My post was about realising this and breaking free of such labels as Manic Pixie Dream Girl. This doesn’t mean that I’ll give up my natural spontaneity or creativity. These are not bad things so don’t buy into anybody who tells you that they are. Good luck!

      1. Ohh I see what you mean now! We don’t need to be a damsel in distress or a MPDG to be liked by others, and we shouldn’t let others’ opinions limit us from becoming who we want to be, may it be a strong and independent woman or a kid at heart! <3

        1. @Christy: It’s partly that. Also, the conversations resulting from this post made me realise something else. I don’t need to feel apologetic for my natural spontaneity. If a man decides to see only that and slot me as an MPDG in his head, that’s his problem. I don’t need to buy into his limited opinion of me. There’s more to me than the parts that a man like that finds convenient.

          1. There are times when I’m confused of whether I’m being spontaneous or just immature and childish, and it makes me feel inadequate. But you’re right, if a person doesn’t even bother to get to know the other sides of me, he isn’t the right kind of people to hang out with anyway. Perhaps we should just ditch the MPDG or any other labels and live our lives the way we want while staying true to ourselves.

    1. @Eilidh: Thank you! Please do leave your thoughts on this post and any other that you choose to read on the blog. I’m looking for conversations. These are the topics that interest me so if they do you too, please speak up.

  5. Oh, how I wanted to be a MPDG when I was in my teens and twenties. 90s cinema has a lot to answer for. Unfortunately, I wasn’t petite and pretty enough – I have yet to see an overweight accountant type playing the role.

    1. @muddlingthroughmarlborough: From the other side of the fence, the grass is neither green nor palatable. Popular media does have a lot to answer for. And you’re right, come to think of it, I can’t recollect any MPDGs who weren’t petite/lean either.

  6. Such a thoughtful post- It definitely reminds me of some of my own transformations, and inspired some serious “aha” moments. Thanks for sharing!

    1. @chloenigro: Thank you. And do share. This blog is a conversation and I’d love to hear about your own experiences as a woman, with transformation.

    1. @thelamart: Thank you! Do leave your opinion on this post or any others here that catch your interest. I’m always up for a good discussion. πŸ™‚

  7. Very interesting. I’m old now, thank goodness, but when I was young I was withdrawn, definitely not bubbly or cute. But I can identify with young women I know. They are toooo energetic for my old, laid back, things go wrong a lot, easy going attitude. But when I was that young shy awkward withdrawn loner, I soooooo wanted to be a MPDG. But no, I was in the corner watching. Sometimes when we are changing our ways, the pendulum swings far to the other side, then settles in the middle. You will find your comfort zone. Best wishes.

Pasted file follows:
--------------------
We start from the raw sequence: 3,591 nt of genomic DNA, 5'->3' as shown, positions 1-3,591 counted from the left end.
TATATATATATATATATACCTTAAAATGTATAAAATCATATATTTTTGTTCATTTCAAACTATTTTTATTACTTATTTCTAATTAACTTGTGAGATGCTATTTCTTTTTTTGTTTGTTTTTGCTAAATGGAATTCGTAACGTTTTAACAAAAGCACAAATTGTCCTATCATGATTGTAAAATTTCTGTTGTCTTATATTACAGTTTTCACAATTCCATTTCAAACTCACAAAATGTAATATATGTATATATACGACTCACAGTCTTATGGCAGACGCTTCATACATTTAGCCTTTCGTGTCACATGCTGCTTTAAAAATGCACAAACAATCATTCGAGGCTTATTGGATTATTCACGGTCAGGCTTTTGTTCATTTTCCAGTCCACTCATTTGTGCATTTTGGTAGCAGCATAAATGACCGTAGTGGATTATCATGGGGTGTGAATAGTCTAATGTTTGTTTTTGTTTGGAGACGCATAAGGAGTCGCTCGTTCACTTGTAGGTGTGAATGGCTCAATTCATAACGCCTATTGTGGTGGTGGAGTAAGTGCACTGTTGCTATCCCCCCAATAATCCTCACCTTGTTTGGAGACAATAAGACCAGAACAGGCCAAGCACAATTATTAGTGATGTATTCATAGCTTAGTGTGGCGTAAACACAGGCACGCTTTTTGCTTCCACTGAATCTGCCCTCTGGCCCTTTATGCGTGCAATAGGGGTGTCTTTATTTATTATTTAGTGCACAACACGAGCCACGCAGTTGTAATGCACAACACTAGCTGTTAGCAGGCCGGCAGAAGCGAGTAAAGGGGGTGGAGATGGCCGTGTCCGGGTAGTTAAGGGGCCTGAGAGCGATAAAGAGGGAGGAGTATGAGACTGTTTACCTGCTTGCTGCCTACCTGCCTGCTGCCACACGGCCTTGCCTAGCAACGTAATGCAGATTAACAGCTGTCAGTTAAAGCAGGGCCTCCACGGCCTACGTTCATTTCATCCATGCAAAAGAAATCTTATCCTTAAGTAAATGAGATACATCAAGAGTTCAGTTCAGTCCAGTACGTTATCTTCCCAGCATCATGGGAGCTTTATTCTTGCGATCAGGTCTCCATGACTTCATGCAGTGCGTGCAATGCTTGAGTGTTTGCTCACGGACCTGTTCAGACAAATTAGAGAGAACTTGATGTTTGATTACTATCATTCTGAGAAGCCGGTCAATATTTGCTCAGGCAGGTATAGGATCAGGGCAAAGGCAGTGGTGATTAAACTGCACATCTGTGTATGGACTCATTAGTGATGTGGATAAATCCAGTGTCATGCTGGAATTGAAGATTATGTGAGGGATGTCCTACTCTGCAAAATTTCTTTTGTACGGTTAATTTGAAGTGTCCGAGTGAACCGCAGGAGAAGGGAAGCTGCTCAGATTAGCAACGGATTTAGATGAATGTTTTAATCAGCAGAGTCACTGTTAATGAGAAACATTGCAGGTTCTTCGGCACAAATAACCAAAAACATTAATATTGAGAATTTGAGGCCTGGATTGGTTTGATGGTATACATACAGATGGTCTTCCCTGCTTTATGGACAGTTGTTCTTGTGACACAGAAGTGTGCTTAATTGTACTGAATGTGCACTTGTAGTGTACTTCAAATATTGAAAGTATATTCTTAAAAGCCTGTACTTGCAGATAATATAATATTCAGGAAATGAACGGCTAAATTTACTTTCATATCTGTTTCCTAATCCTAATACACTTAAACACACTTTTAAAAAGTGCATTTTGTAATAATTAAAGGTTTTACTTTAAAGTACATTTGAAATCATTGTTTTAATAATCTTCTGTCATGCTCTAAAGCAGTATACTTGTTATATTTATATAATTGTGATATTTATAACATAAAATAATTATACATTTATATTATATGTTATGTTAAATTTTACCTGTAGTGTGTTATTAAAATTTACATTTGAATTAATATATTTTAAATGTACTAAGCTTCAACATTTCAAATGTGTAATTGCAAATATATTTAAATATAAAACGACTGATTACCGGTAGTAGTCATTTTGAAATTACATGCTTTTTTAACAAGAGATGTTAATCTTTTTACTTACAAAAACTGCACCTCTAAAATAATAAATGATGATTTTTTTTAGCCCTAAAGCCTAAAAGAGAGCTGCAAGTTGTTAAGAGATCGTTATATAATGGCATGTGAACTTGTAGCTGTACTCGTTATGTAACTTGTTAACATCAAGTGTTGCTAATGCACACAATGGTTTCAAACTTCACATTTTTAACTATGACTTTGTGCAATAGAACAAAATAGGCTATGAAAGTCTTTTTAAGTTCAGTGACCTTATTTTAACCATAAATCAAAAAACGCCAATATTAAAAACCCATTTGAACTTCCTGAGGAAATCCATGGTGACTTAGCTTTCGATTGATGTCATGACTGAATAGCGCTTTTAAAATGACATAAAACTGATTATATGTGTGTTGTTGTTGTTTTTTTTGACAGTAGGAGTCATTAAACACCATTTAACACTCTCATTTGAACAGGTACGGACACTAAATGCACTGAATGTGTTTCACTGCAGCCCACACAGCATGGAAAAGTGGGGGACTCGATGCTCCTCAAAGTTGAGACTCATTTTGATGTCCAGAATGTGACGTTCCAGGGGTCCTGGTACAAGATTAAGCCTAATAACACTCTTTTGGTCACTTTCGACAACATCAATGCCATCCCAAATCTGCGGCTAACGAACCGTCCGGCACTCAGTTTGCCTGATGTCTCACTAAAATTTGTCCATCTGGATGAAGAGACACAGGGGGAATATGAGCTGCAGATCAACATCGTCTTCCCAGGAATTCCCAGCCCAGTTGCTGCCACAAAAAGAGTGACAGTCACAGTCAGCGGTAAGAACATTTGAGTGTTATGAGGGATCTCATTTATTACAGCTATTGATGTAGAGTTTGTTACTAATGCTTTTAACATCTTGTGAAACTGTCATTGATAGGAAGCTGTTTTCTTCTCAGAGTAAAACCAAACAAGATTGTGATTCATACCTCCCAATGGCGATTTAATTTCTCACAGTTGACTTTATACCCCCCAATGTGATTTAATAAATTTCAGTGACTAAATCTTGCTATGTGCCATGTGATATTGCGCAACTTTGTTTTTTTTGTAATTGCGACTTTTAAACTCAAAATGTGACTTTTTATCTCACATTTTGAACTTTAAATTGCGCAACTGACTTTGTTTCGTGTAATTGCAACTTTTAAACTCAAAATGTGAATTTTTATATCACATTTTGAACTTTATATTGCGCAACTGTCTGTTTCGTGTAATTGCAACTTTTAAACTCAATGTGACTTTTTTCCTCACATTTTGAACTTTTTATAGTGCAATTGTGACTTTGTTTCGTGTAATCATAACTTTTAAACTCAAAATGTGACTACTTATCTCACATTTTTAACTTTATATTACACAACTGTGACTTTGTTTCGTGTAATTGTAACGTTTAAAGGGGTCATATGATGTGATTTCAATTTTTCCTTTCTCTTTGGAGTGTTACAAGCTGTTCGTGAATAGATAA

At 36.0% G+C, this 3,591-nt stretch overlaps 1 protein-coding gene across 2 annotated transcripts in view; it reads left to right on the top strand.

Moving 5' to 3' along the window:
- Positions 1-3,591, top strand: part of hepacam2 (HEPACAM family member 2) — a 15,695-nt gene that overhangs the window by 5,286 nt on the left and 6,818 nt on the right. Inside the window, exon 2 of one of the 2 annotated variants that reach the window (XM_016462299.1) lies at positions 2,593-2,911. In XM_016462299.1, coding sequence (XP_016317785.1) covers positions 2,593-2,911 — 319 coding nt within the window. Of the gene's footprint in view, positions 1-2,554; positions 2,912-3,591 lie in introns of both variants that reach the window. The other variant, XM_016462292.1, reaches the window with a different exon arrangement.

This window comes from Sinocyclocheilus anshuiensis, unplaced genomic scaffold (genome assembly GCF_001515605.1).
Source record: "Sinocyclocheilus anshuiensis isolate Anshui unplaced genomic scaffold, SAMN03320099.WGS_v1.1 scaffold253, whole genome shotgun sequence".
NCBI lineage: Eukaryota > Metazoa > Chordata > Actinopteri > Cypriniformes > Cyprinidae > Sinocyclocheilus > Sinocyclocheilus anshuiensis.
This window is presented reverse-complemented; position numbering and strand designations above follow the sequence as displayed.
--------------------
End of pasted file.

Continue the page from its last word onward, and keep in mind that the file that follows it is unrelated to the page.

1. @Silverwing Band: I’m actually protesting the limiting label of Manic Pixie Dream Girl, not shedding my natural exuberance and energy. These last two are a part of who I am in addition to a whole lot of other things. By dropping MPDGness, I’m saying, world, there’s more to me than cutesy entertainment value for needy men. Thank you for commenting and I hope you’ll be back soon!

    1. @jeswanisumeet: The post is neither fiction nor is it about an imagined girl. The Manic Pixie Dream Girl is a kind of character used in fiction. See the links in the article to understand that description better. I think my post will make a lot more sense after you do that.

  8. Hey, I am sort of addicted to TV tropes, too! If I had to describe myself as a stock character I’d probably be The Smart Guy (Girl) along with a Hollywood Nerd. That leads to me being a Badass Bookworm with a Motor Mouth who can be Little Miss Snarker at times.
    Greetings from Germany!

    1. @teilzeitanarchistin: And hello from Mumbai! Thank you for giving me one more reason to dip back into TVTropes. πŸ˜€ This was easily one of the best named character tropes. Even before I got to the end I thought of Hermione Granger and Gandalf the Grey and look, they both turned up in the examples!

      That’s often the kind of guy I end up going for. Interesting isn’t it, that the male tropes are not as well known? And the male tropes that are there are usually for side characters, not main ones like MPDG is supposed to be?

  9. I know people like this in real life. They’re fun, and seem to grow up to be quite interesting-not dull- people πŸ™‚ Mostly writers…

  10. I don’t know if this is true for everyone, but I have been a decidedly manic pixie dream girl for my whole life and am only now realising it. Would you say there is a significant difference between those who inadvertently take on the role of the exciting roller-coaster lady and those who deliberately invest in it?

    1. @Sketchpacker: I’m not sure there is a difference in the two types. I am naturally spontaneous, extroverted and cheerful. But quirkiness may be learnt behaviour as I discovered it got me attention of the kind I liked.

  11. The MPDG concept is new to me by name, this is the first I’m hearing of this personality with a title.

    I liked this article because it introduced the idea of the MPDG and I saw myself in her, then when you transitioned into this character only being a sidekick to a man, it makes me want to write my own story and be a stronger, more independent person.